Chris Awre from the University of Hull gave the opening presentation. The starting basis for Hydra was mutual recognition by all the founding partners that a repository should be an enabler for managing digital content collections, not a constraint or simply a silo of content. Digital repositories have been put forward and applied as a potential solution for a variety of use cases over the years, and been used at different stages of a content lifecycle.
Figure 1: LSE Library
(Photo courtesy of Simon Lamb, University of Hull.)
To avoid producing a landscape of multiple repositories all having to be managed to cover these use cases, the Hydra Project sought to identify a way in which one repository solution could be applied flexibly to meet the requirements of different use cases. The idea of a single repository with multiple points of interaction came into being – Hydra – and the concept of individual Hydra ‘head’ solutions.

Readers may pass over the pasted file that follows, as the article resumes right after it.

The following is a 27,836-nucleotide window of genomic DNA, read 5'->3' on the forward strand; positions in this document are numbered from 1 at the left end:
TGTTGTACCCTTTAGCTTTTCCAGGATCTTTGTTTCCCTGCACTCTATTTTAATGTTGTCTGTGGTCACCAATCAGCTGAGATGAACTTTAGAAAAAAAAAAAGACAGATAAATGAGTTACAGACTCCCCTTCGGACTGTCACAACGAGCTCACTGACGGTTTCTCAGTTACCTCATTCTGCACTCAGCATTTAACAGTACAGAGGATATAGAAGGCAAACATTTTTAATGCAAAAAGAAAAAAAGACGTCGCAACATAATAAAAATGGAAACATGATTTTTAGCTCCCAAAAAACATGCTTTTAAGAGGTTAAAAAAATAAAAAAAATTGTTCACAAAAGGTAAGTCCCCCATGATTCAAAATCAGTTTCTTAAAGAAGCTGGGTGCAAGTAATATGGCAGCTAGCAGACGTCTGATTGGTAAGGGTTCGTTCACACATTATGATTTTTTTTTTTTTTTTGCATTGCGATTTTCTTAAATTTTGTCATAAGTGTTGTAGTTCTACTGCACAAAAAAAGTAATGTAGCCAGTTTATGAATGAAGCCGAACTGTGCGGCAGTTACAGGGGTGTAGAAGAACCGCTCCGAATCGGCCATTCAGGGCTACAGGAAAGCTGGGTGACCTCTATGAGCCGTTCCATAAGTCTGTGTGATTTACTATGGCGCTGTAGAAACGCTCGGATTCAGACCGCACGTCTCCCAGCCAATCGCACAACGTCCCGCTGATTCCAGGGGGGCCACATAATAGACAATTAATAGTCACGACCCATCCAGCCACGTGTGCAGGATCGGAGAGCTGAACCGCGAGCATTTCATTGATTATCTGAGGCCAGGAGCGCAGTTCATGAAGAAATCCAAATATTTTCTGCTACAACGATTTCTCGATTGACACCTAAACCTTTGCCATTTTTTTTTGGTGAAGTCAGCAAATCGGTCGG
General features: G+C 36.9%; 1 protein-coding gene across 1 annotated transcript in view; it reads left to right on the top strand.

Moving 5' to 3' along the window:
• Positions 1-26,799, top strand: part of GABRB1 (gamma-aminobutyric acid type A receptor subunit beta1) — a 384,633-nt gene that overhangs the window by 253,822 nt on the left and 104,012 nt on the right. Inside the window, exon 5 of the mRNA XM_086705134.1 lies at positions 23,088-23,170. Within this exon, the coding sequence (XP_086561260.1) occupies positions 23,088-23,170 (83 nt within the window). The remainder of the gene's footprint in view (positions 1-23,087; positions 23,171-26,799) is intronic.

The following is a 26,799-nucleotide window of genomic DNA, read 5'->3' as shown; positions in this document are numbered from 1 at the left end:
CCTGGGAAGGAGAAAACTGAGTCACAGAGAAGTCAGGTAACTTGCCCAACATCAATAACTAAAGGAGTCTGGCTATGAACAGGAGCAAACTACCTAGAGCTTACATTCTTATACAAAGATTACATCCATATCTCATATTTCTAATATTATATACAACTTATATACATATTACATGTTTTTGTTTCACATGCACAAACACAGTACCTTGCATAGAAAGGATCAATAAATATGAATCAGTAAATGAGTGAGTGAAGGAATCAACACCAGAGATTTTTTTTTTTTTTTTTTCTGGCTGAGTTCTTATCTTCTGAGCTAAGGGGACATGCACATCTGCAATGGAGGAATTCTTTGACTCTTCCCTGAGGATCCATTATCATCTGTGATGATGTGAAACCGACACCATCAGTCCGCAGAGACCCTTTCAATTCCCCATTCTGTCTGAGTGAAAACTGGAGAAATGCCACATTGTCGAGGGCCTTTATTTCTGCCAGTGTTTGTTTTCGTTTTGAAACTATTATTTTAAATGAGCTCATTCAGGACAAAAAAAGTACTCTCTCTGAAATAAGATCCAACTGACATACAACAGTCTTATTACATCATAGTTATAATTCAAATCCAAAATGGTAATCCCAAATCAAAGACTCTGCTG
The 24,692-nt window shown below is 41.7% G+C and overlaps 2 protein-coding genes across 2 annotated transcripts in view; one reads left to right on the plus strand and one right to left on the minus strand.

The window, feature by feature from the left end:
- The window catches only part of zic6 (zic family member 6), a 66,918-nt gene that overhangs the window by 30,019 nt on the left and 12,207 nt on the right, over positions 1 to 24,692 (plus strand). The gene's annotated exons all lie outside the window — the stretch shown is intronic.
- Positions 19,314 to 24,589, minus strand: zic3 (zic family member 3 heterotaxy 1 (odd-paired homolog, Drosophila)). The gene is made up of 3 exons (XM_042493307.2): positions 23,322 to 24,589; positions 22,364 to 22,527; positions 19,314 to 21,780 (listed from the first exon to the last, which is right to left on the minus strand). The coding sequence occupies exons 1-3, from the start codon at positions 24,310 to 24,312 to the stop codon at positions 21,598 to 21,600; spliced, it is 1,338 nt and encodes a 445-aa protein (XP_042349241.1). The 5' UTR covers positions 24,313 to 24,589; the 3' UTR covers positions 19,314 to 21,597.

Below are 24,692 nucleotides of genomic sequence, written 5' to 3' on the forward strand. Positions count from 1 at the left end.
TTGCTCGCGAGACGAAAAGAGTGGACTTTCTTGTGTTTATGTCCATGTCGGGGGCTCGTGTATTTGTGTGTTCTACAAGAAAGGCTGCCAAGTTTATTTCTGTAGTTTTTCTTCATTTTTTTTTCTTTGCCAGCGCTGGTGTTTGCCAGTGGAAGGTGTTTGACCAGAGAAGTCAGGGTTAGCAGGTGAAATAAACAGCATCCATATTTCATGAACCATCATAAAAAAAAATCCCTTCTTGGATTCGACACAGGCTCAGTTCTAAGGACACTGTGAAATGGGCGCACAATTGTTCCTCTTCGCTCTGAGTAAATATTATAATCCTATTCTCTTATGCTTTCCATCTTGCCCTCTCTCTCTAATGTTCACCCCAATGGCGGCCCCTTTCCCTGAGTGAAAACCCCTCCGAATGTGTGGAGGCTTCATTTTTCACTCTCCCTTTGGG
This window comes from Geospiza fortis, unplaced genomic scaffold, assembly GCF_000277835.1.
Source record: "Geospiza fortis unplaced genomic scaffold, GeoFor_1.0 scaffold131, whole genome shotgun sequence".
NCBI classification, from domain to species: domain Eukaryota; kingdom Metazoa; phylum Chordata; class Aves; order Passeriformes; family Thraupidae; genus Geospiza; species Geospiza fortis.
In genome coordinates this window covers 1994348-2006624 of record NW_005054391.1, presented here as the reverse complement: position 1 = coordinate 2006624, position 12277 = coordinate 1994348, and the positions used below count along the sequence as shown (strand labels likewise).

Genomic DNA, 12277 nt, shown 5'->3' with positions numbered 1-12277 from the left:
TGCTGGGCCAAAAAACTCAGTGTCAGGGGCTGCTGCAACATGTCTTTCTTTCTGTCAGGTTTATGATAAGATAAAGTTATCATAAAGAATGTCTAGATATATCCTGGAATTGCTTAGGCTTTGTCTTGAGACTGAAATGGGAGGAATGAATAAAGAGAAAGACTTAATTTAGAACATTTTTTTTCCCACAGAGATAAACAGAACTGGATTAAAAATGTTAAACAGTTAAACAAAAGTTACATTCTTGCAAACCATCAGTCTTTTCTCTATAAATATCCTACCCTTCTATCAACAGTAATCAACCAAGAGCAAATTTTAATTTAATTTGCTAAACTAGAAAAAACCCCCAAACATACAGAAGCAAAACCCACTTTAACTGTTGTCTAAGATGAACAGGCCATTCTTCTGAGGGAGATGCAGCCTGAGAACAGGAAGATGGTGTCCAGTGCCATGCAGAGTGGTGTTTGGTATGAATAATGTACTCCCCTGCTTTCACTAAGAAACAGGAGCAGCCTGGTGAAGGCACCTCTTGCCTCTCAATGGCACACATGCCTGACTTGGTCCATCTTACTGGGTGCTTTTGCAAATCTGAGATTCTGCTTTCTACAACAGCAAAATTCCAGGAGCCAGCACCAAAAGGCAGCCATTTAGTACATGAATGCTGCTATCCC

The Hydra Project is informed by two main principles:
The Hydra Project has sought to provide the common infrastructure upon which flexible solutions can be built, and shared.
The recognition that no single institution can achieve everything it might want for its repository has influenced the project from the start. To quote an African proverb, ‘If you want to go fast go alone, if you want to go far, go together’. Working together has been vital. To organise this interaction, Hydra has structured itself through three interleaving sub-communities, the Steering Group, the Partners and Developers, as shown by Figure 2.